Village of Oxford,
The glaciers of the last Ice Age left millions of tons of granite gravel throughout Michigan. The Village of Oxford lies on top of one of these immense geological deposits. In 1908, William O. Smith set up a rock-crushing plant in this community and, by 1911, his commercial interests had merged with those of the Michigan Pressed Brick
Company (Detroit), mining 250 tons of crushed gravel a day.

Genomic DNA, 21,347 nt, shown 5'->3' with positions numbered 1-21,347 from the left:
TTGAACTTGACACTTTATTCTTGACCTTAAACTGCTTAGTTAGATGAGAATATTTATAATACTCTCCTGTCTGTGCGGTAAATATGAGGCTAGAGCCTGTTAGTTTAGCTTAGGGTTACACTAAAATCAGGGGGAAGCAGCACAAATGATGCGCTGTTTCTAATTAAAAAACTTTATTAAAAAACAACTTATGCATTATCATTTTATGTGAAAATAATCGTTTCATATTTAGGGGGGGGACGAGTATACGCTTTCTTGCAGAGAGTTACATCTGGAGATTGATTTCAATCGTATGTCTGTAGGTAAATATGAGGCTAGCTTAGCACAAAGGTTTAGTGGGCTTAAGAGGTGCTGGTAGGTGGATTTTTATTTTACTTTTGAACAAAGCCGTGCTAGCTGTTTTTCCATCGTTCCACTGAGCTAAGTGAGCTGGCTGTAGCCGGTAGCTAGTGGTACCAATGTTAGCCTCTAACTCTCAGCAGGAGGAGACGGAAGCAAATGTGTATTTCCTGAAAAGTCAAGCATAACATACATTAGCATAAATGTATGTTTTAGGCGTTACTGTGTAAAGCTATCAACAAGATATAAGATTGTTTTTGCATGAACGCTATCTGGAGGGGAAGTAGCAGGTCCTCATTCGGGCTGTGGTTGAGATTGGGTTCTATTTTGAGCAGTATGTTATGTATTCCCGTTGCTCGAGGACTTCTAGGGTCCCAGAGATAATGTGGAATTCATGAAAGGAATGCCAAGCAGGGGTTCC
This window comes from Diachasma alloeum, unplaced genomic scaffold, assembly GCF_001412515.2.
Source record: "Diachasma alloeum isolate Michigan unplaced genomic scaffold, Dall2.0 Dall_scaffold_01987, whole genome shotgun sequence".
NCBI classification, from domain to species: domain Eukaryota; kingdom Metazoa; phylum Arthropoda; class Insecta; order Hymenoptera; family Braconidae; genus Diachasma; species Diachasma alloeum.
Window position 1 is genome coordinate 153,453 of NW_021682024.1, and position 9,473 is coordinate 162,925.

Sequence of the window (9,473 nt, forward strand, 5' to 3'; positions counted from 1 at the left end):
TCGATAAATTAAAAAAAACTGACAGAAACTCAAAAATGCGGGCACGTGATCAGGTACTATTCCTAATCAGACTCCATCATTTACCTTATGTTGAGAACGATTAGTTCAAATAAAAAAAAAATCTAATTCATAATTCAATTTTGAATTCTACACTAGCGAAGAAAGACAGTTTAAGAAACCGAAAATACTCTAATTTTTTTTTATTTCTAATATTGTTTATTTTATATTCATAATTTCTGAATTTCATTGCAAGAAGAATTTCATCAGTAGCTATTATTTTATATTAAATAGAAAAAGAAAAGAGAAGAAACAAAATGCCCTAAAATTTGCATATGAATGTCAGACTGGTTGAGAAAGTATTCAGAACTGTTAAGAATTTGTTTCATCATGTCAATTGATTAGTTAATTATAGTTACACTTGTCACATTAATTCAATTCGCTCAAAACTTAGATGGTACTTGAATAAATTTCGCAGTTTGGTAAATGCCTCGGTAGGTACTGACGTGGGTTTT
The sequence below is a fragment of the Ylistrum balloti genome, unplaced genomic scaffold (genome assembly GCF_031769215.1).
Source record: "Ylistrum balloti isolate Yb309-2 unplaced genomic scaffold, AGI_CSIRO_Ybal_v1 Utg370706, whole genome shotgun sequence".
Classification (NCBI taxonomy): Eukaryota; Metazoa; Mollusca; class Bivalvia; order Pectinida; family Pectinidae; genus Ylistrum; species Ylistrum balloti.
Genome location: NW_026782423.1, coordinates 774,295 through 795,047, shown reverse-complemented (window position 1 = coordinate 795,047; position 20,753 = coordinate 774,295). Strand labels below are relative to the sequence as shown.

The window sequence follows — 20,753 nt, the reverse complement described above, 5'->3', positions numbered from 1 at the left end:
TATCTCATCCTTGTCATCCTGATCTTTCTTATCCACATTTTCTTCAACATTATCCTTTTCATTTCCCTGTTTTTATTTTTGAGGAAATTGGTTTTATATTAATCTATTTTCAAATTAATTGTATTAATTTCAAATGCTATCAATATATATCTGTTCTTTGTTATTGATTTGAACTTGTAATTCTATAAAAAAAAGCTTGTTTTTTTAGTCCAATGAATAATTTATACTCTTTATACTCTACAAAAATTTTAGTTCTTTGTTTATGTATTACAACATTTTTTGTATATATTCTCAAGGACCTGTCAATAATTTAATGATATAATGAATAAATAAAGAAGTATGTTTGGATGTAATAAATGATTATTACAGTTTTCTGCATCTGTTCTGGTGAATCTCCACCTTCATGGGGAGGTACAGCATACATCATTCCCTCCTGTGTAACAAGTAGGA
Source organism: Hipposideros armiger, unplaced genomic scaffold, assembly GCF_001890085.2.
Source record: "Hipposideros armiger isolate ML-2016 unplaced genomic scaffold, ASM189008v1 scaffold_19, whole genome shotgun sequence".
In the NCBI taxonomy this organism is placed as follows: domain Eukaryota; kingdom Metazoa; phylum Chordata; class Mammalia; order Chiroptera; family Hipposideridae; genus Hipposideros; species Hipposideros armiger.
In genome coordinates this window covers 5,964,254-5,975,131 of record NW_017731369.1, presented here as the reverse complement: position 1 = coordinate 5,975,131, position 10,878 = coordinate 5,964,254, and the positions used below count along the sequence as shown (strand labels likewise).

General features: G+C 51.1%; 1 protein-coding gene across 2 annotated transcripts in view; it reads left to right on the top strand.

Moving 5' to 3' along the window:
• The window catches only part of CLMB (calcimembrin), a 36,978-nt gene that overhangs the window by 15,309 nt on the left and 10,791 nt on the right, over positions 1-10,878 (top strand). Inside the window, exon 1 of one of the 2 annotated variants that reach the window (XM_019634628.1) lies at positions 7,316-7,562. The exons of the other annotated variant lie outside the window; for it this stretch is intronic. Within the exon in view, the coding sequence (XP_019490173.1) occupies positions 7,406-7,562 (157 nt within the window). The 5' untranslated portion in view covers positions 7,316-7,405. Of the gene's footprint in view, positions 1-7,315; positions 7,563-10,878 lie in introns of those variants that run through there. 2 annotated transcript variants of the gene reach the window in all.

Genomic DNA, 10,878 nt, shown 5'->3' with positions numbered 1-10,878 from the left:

By the 1920s, additional firms had set up rock-crushing operations nearby, and gravel output grew to 5 million tons per year.
Gravel provided foundations for buildings, surfacing for roads, mix for the manufacture of concrete, and so much more. While
the area’s active gravel pits and suppliers have dwindled, the Village of Oxford was once heralded as
“The Gravel Capital of the World.”